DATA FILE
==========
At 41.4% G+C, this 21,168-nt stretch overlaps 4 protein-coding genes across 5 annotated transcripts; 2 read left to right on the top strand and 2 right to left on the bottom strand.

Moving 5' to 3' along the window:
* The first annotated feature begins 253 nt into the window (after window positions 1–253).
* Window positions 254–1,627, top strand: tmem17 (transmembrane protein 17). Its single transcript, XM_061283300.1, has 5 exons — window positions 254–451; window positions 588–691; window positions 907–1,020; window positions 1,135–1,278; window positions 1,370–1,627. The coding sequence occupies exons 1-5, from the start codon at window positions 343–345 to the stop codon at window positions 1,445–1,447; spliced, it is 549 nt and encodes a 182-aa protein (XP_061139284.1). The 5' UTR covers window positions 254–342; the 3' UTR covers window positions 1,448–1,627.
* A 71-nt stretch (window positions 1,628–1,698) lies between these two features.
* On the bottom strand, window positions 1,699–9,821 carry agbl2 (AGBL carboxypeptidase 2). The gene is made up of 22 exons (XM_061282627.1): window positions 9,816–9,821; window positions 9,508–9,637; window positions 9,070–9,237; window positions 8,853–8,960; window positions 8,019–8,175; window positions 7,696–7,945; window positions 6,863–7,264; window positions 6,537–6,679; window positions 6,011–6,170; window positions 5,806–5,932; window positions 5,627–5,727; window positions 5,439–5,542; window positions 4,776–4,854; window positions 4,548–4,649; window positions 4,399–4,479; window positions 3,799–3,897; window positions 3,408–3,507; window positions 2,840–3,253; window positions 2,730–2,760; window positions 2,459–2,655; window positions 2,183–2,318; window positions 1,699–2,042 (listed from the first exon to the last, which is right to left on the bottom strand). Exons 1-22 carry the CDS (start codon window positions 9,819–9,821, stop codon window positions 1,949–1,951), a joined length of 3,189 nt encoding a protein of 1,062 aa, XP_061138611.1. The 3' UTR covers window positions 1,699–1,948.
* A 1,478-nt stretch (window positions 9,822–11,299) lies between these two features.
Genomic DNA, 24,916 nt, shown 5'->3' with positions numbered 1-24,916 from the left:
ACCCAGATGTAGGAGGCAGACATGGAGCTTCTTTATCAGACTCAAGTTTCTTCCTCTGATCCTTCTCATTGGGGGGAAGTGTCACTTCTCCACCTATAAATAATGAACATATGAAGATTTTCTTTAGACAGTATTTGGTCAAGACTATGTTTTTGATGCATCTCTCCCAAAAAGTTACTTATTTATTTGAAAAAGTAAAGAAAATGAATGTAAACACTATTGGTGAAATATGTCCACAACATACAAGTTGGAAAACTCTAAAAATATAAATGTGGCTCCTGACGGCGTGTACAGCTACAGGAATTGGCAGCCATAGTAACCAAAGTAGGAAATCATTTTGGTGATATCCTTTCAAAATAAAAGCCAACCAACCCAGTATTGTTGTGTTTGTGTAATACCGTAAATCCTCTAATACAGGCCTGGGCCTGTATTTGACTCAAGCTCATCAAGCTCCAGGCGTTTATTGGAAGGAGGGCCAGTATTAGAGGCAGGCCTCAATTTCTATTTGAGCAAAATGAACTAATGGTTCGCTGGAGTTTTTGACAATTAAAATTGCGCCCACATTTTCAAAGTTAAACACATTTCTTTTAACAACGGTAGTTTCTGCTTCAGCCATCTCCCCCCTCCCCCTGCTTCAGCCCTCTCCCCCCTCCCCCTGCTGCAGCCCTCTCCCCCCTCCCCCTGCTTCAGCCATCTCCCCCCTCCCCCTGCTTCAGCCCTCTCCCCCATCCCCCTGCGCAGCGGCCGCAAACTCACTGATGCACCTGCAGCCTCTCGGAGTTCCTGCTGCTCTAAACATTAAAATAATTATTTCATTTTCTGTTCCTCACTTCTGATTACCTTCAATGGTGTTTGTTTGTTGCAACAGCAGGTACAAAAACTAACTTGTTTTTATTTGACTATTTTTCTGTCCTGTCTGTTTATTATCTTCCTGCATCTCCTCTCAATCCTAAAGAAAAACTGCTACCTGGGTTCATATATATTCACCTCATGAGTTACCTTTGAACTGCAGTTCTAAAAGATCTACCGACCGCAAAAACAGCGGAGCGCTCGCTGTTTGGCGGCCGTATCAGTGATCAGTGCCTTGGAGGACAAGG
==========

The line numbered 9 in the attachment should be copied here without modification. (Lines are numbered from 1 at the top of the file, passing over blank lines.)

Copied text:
ACCCAGATGTAGGAGGCAGACATGGAGCTTCTTTATCAGACTCAAGTTTCTTCCTCTGATCCTTCTCATTGGGGGGAAGTGTCACTTCTCCACCTATAAATAATGAACATATGAAGATTTTCTTTAGACAGTATTTGGTCAAGACTATGTTTTTGATGCATCTCTCCCAAAAAGTTACTTATTTATTTGAAAAAGTAAAGAAAATGAATGTAAACACTATTGGTGAAATATGTCCACAACATACAAGTTGGAAAACTCTAAAAATATAAATGTGGCTCCTGACGGCGTGTACAGCTACAGGAATTGGCAGCCATAGTAACCAAAGTAGGAAATCATTTTGGTGATATCCTTTCAAAATAAAAGCCAACCAACCCAGTATTGTTGTGTTTGTGTAATACCGTAAATCCTCTAATACAGGCCTGGGCCTGTATTTGACTCAAGCTCATCAAGCTCCAGGCGTTTATTGGAAGGAGGGCCAGTATTAGAGGCAGGCCTCAATTTCTATTTGAGCAAAATGAACTAATGGTTCGCTGGAGTTTTTGACAATTAAAATTGCGCCCACATTTTCAAAGTTAAACACATTTCTTTTAACAACGGTAGTTTCTGCTTCAGCCATCTCCCCCCTCCCCCTGCTTCAGCCCTCTCCCCCCTCCCCCTGCTGCAGCCCTCTCCCCCCTCCCCCTGCTTCAGCCATCTCCCCCCTCCCCCTGCTTCAGCCCTCTCCCCCATCCCCCTGCGCAGCGGCCGCAAACTCACTGATGCACCTGCAGCCTCTCGGAGTTCCTGCTGCTCTAAACATTAAAATAATTATTTCATTTTCTGTTCCTCACTTCTGATTACCTTCAATGGTGTTTGTTTGTTGCAACAGCAGGTACAAAAACTAACTTGTTTTTATTTGACTATTTTTCTGTCCTGTCTGTTTATTATCTTCCTGCATCTCCTCTCAATCCTAAAGAAAAACTGCTACCTGGGTTCATATATATTCACCTCATGAGTTACCTTTGAACTGCAGTTCTAAAAGATCTACCGACCGCAAAAACAGCGGAGCGCTCGCTGTTTGGCGGCCGTATCAGTGATCAGTGCCTTGGAGGACAAGG